The Last Days of the Romanovs counts down to the last, tense hours of the family’s lives, stripping away the over-romanticized versions of previous accounts. The story focuses on the family inside the Ipatiev House, capturing the oppressive atmosphere and the dynamics of a group—the Romanovs, their servants, and guards—thrown together by extraordinary events.
Marshaling overlooked evidence from key witnesses such as the British consul to Ekaterinburg, Sir Thomas Preston, American and British travelers in Siberia, and the now-forgotten American journalist Herman Bernstein, Helen Rappaport gives a brilliant account of the political forces swirling through the remote Urals town. She conveys the tension of the watching world: the Kaiser of Germany and George V, King of England—both, like Alexandra, grandchildren of Queen Victoria—their nations locked in combat as the First World War drew to its bitter end. And she draws on recent releases from the Russian archives to challenge the view that the deaths were a unilateral act by a maverick group of the Ekaterinburg Bolsheviks, identifying a chain of command that stretches directly, she believes, to Moscow—and to Lenin himself.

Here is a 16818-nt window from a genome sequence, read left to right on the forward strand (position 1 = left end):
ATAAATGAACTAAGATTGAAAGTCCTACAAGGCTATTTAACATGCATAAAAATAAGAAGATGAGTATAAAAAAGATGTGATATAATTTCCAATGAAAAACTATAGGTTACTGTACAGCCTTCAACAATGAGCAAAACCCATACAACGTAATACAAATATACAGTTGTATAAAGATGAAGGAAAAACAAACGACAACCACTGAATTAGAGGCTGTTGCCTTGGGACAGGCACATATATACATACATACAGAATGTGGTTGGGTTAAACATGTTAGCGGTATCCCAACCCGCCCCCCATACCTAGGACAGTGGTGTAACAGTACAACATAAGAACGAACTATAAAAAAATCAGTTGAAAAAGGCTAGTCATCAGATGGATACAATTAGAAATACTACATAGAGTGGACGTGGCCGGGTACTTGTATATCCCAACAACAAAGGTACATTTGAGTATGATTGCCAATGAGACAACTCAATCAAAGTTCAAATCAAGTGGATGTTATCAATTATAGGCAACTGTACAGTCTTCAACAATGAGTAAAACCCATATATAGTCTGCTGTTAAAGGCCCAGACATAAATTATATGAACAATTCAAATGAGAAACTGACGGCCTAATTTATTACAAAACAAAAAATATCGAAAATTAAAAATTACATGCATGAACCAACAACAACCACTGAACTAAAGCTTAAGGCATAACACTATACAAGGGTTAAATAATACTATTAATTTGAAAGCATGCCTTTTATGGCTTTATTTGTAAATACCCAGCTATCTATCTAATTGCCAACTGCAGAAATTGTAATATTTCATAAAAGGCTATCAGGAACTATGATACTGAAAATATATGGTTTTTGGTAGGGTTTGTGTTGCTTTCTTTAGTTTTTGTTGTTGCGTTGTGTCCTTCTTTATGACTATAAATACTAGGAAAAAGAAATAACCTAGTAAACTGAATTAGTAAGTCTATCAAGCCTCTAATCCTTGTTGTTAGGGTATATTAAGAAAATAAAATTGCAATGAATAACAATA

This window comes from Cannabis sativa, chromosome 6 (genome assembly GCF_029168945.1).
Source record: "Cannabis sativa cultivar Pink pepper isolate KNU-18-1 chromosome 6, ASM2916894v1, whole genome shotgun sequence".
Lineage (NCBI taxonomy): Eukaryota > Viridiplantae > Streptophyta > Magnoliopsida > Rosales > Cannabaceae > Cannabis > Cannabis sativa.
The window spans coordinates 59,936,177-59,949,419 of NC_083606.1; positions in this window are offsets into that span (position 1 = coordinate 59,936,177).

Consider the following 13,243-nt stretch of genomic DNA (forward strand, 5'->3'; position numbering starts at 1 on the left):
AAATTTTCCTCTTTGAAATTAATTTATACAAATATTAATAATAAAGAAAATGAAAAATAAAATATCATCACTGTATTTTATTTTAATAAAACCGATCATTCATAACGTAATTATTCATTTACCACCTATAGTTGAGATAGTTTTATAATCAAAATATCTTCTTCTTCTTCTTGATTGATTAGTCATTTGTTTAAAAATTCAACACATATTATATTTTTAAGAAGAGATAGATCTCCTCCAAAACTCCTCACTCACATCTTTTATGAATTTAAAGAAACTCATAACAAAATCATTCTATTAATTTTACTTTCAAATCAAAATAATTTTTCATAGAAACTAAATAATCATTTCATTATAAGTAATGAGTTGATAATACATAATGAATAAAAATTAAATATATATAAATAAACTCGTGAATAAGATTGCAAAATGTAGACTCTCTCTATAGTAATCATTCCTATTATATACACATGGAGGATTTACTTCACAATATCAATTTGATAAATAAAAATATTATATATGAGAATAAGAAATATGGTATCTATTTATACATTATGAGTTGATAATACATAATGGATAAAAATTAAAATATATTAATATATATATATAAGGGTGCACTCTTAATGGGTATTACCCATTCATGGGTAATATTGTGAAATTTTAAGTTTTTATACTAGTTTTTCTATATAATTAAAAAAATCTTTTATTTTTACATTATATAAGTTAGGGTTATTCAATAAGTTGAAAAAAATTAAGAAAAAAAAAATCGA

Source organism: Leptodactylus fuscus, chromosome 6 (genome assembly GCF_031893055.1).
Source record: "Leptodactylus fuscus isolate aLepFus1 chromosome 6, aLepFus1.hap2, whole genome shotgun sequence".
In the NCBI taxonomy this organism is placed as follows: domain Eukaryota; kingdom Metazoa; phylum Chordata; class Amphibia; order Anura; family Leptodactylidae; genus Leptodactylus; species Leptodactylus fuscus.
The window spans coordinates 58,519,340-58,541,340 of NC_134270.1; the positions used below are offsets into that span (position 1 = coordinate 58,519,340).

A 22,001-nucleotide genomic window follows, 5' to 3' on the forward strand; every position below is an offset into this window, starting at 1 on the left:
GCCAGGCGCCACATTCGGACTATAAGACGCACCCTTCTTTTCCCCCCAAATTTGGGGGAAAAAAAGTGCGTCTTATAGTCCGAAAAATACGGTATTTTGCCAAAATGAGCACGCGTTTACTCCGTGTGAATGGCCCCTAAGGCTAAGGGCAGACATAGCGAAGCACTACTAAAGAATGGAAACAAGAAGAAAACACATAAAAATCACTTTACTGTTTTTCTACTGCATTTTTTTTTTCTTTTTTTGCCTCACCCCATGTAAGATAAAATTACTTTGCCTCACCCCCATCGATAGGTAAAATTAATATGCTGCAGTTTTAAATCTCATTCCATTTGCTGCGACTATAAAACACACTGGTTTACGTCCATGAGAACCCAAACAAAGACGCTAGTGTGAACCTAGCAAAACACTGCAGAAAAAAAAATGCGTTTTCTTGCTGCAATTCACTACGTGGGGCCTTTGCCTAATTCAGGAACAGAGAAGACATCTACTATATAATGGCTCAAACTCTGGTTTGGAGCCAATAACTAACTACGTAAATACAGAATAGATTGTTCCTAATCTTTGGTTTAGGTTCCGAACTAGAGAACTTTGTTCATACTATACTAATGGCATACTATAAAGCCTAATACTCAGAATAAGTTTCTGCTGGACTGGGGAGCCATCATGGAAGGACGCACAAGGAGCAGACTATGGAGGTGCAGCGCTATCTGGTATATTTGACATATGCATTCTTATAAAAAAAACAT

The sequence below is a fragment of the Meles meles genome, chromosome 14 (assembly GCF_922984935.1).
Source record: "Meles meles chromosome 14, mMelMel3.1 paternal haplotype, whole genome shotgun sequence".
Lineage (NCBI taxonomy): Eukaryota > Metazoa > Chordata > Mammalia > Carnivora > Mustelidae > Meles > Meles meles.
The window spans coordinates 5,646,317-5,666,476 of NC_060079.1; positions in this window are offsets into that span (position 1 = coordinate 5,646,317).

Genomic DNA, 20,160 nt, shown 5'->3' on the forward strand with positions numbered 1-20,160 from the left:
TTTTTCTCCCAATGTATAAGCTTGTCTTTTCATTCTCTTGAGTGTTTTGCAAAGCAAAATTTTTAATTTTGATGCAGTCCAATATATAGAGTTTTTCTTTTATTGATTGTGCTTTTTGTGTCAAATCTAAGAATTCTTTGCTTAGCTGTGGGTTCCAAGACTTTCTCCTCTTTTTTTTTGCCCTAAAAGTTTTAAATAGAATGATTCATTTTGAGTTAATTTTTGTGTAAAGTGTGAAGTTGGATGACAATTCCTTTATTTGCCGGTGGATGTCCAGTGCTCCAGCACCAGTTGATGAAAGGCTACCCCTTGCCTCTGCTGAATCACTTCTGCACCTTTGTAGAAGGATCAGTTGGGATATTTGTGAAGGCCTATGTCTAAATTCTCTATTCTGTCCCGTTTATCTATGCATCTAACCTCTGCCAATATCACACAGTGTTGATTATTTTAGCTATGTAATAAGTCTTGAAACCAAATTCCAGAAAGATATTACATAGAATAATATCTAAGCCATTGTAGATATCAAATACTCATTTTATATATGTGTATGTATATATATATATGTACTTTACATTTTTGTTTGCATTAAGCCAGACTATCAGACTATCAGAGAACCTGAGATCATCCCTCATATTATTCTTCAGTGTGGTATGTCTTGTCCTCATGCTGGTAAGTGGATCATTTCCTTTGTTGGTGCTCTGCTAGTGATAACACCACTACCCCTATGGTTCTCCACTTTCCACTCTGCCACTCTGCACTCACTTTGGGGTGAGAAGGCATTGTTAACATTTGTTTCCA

Telling the story in a compellingly new and dramatic way, The Last Days of the Romanovs brings those final tragic days vividly alive against the backdrop of Russia in turmoil, on the brink of a devastating civil war.